Washington, DC – The national anti-hunger campaign No Kid Hungry has announced five winners of its 2019 Breakfast Hero contest. This year’s inspiring line up of champions includes educators and administrators from school districts across the country who have been nominated by members of their local community for going above and beyond to ensure their students are Powered By Breakfast.
The following individuals and teams were named 2019 No Kid Hungry Breakfast Heroes:
Jon Konen, Principal of Lincoln Elementary School in Great Falls, Montana
Lincoln Elementary School was one of the first in state to receive a breakfast grant from No Kid Hungry Montana in 2014, and since implementing breakfast after the bell has consistently served breakfast to the kids who need it. Jon’s leadership style set a strong foundation for the longstanding success of breakfast after the bell at Lincoln Elementary School, according to Linda Cleatus, a program manager with No Kid Hungry Montana. “Jon knew that no matter what innovative teaching techniques were being used, students couldn’t learn optimally if they were hungry,” said Cleatus. “His program serves as a model for his peers not only in Great Falls, but across the state.” 1 in every 6 kids in Montana face hunger; more than half of students in the Great Falls School District are eligible for free and reduced price meals.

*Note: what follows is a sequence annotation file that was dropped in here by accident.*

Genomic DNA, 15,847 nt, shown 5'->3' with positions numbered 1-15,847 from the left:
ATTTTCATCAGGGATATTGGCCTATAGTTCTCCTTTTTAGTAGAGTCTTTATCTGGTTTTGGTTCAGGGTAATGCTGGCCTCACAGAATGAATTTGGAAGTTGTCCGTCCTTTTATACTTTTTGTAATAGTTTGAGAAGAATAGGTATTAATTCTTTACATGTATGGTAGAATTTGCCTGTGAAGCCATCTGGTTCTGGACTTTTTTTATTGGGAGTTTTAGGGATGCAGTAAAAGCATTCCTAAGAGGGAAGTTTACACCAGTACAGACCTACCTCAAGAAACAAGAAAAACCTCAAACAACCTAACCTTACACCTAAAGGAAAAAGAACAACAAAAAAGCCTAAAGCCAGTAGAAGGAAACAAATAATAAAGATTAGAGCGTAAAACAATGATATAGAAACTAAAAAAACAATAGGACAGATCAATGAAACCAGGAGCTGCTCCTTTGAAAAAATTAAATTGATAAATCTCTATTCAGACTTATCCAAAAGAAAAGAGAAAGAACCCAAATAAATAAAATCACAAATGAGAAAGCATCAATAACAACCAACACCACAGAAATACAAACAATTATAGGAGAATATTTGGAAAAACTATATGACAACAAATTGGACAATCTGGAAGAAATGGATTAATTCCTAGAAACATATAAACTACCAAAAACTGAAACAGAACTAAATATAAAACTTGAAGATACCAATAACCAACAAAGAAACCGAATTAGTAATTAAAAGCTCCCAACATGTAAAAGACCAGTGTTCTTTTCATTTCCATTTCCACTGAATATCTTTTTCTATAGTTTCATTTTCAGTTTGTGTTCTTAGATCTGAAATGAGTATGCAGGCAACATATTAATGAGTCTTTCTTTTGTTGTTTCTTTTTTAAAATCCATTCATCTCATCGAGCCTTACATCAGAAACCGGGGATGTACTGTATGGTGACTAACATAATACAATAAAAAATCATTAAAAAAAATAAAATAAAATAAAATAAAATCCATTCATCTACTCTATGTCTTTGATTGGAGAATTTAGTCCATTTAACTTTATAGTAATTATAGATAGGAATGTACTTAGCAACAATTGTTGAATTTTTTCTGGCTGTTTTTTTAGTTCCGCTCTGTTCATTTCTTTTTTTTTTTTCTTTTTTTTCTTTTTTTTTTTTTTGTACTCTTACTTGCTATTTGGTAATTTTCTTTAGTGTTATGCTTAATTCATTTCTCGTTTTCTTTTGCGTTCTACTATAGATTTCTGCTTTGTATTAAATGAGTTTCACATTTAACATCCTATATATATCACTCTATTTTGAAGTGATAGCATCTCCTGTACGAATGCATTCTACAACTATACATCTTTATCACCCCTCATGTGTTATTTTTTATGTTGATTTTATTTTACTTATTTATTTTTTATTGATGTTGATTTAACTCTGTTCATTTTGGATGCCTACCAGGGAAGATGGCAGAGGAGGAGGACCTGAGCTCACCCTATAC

Nancy LaFave, Food Service Director for Escanaba and Bark River-Harris School Districts in Escanaba/Harris Michigan
This past fall, Nancy convinced the administration of both her school districts to adopt the Community Eligibility Provision, and is now offering breakfast in the classroom free to every student K-6 in Bark River-Harris and K-8 in Escanaba. “Nancy has handled it like a charm,” said Diane Golzynski with the Michigan Department of Education. “She’s gotten administrative and public support and listened to the concerns of parents, never once losing sight of wanting to take care of the kids.” 1 in every 6 kids in Michigan face hunger; nearly half of all students in both Escanaba and Bark River-Harris school districts are eligible for free and reduced price meals.
Barbara O’Connor, Nutrition Manager for Morrow Middle School in Morrow, Georgia
Ms. O’Connor has gone above and beyond to reach as many students as possible with a health breakfast each morning, according to Courtney Goershel with HealthMPowers. Already this year, she has increased breakfast participation by offering students a Grab and Go option. “Ms. O’Connor involves the students in her nutrition program,” said Goershel. “She offers taste tests, provides incentives when they make a healthy choice, and uses CHOA’s Smart Serving Strategies to ensure her cafeteria is a welcoming environment.” 1 in every 5 kids in Georgia face hunger; 93% of students at Morrow Middle School are eligible for free and reduced price meals.
Dr. Monte Stewart, Principal of Hughbanks Elementary School in Rialto, California